Kernels of truth on social media marketing

If I leave a conference with a few “kernels of truth” I can gnaw on and think about, I consider the time well-spent. Here are a few nuggets I picked up at the Social Fresh conference held in Nashville this week.

“Movements make their audience feel like rockstars.”
To me, the highlight of the conference was a talk by Geno Church. Geno, of Brains on Fire, is an engaging speaker and discussed the distinction between marketing plans and a cultural movement. The most amazing case study of the day was work he had done for Fiskars Scissors (I guess you could call it cutting-edge). By enlisting scrap-book enthusiasts (The Fiska-teers) to contribute as bloggers, they created an army of passionate Fiskar users. If you can make scissors exciting, this guy can market about anything!

“People fill information voids with rumors. Your strategy is simple. Don’t allow information voids.”
Another super-bright guy I met was Dan Zarrella. Dan spends his time poring over Twitter statistics to determine the secret sauce that makes something go viral. He applied evolutionary theory, mathematical principles and psychology to his study.  A few Twitter items that people pay attention to:

  • Warnings
  • “Social proof” as evidenced by large numbers of tweets
  • Bigger, bolder, louder statements
  • Tweets with “you”
  • Tweets that are personalized
  • Tweets that occur later in the week

“The biggest failure in social media marketing is not doing anything.”

Paula Berg, who just left her job with Southwest Airlines told some riveting stories about the social web and crisis communications.  Remember when the USAir flight went down in the Hudson and the first news and photos came through Twitter.  USAir did not have a Twitter account … but started one that day!  She also talked about the trust-selling strategy on Twitter, noting that the airline had been on Twitter since 2007 but did not attempt to make a sale through the channel until 2009.  When they did, they set a single-day sales record — only using the social web!

Paula also provided an entertaining case study about a rap-singing flight attendant that became a national phenomenon.

“If you don’t think it’s about BUSINESS your gonna be out of a job!”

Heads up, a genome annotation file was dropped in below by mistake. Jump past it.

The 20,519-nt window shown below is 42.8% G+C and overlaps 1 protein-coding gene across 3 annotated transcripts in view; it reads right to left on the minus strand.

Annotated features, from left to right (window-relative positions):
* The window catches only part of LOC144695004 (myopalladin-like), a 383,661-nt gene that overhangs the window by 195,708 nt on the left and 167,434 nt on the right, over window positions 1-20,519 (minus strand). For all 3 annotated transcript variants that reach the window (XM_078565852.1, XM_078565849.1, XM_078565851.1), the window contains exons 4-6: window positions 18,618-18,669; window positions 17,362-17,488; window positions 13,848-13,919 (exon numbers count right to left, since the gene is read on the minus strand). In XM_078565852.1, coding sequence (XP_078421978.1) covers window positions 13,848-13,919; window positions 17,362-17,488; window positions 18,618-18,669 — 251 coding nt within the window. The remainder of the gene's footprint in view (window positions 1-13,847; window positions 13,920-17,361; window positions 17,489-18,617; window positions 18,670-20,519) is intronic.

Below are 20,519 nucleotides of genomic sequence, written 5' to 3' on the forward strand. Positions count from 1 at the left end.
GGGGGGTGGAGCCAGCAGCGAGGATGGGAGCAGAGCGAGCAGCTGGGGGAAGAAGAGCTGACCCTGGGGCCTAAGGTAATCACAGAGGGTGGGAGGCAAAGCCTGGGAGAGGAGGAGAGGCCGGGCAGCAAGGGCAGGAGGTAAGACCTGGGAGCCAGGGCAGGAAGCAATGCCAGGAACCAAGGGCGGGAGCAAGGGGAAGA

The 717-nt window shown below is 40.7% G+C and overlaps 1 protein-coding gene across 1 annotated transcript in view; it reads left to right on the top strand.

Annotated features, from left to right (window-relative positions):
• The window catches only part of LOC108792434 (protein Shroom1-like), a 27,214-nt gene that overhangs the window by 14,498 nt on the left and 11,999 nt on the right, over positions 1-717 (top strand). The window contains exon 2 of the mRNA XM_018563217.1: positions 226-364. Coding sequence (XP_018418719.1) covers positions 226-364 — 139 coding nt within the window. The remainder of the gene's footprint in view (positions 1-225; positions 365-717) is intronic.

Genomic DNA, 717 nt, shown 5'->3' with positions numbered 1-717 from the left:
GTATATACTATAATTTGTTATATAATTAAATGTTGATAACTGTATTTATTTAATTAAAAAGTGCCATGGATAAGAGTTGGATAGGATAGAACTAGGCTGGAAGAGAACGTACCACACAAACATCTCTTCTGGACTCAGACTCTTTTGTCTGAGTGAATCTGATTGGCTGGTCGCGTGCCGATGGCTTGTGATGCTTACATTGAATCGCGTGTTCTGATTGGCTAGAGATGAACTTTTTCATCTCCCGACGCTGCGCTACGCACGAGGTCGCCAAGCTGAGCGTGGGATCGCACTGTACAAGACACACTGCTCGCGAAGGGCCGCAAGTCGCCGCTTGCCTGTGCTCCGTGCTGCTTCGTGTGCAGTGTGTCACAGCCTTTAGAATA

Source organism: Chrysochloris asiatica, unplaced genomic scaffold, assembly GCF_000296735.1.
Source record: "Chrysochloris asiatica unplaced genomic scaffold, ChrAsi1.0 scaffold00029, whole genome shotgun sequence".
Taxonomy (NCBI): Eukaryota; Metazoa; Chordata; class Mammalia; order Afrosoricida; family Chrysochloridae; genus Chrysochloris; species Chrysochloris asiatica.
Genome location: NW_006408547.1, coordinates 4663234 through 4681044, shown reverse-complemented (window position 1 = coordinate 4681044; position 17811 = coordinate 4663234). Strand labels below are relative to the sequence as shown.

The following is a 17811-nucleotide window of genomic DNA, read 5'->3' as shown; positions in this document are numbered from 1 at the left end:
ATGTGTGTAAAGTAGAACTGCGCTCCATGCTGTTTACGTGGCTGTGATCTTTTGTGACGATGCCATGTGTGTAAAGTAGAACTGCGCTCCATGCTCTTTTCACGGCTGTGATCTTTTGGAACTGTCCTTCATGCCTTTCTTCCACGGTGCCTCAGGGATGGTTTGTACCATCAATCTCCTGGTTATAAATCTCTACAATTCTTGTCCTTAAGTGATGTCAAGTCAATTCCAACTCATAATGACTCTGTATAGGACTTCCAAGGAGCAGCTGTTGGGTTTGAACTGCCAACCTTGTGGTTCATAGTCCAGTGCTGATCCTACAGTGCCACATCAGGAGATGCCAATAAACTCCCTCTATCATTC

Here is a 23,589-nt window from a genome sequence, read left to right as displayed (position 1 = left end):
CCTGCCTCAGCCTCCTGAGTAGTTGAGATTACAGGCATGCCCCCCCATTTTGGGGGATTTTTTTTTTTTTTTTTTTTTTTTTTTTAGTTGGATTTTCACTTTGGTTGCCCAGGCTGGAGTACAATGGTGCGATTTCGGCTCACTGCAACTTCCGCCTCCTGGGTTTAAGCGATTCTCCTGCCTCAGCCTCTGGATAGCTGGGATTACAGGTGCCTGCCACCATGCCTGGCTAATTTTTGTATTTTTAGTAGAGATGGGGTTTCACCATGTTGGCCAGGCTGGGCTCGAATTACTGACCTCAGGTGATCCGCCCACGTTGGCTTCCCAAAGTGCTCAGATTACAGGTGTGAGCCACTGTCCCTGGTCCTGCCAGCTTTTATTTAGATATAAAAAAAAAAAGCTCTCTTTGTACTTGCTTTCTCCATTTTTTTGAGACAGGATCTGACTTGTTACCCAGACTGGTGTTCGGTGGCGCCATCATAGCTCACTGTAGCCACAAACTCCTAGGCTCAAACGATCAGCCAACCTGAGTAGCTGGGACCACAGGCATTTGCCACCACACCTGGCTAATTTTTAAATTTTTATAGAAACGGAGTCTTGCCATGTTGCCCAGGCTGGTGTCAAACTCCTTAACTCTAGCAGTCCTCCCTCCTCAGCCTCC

This was a refreshing and encouraging statement from Jason Falls, an admitted recovering social media purist. He has distanced himself from the “it’s all about community crowd” and in fact playfully made fun of them.  Nice to see capitalism creep into the social conversation.

Illustration: Christian Science Monitor
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  • Great kernels, Mark.

    I’m working on a project that involves a movement and am following along with Geno Church’s tactic – involving the audience from the get go. Although it’s not rocket science, many people are quick to overlook the fact that a movement MUST be about the people driving it … and that isn’t your marketing department. It’s the people out there in the real world who give a lot more than a rat’s ass about whatever movement your nurturing. Your job is to provide the stage and get out of the way. You shine the spotlight, but the real brilliance is generated by the people who step up to champion your cause because it really matters to them.

    Thanks for sharing these tidbits – very tasty.
    😉

  • Thanks again for value-sharing. I am hopeful at some point I accomplish trust-selling and imagine combining that with “secret sauce”.

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  • Carla Bobka

    Thanks for sharing your notes, Mark. I was thinking about you there all day Monday, it’s time for another conference!

  • Mark, thanks for the kind words and I’m glad you enjoyed the preso…

    I’m very lucky to have the opportunity to share stories and work with some great brands… like Fiskars and Best Buy.

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